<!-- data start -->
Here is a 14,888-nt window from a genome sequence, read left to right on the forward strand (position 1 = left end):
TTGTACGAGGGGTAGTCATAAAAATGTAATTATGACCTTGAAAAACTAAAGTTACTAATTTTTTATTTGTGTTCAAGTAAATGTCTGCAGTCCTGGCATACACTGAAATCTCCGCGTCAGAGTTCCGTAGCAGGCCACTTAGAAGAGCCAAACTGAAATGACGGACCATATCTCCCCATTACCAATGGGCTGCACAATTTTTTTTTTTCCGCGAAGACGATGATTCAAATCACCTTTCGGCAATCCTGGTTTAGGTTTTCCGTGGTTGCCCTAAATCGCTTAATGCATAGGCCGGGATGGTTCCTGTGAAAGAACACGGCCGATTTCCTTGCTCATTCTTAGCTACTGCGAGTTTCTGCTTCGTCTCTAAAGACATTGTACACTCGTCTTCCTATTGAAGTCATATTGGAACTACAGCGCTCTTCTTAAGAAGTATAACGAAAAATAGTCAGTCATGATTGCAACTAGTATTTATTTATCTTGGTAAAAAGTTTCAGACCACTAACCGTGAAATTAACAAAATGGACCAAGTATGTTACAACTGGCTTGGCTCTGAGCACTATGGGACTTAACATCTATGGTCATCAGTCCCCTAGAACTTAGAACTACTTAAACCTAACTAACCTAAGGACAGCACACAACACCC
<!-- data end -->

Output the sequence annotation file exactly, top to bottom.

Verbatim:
Here is a 14,888-nt window from a genome sequence, read left to right on the forward strand (position 1 = left end):
TTGTACGAGGGGTAGTCATAAAAATGTAATTATGACCTTGAAAAACTAAAGTTACTAATTTTTTATTTGTGTTCAAGTAAATGTCTGCAGTCCTGGCATACACTGAAATCTCCGCGTCAGAGTTCCGTAGCAGGCCACTTAGAAGAGCCAAACTGAAATGACGGACCATATCTCCCCATTACCAATGGGCTGCACAATTTTTTTTTTTCCGCGAAGACGATGATTCAAATCACCTTTCGGCAATCCTGGTTTAGGTTTTCCGTGGTTGCCCTAAATCGCTTAATGCATAGGCCGGGATGGTTCCTGTGAAAGAACACGGCCGATTTCCTTGCTCATTCTTAGCTACTGCGAGTTTCTGCTTCGTCTCTAAAGACATTGTACACTCGTCTTCCTATTGAAGTCATATTGGAACTACAGCGCTCTTCTTAAGAAGTATAACGAAAAATAGTCAGTCATGATTGCAACTAGTATTTATTTATCTTGGTAAAAAGTTTCAGACCACTAACCGTGAAATTAACAAAATGGACCAAGTATGTTACAACTGGCTTGGCTCTGAGCACTATGGGACTTAACATCTATGGTCATCAGTCCCCTAGAACTTAGAACTACTTAAACCTAACTAACCTAAGGACAGCACACAACACCC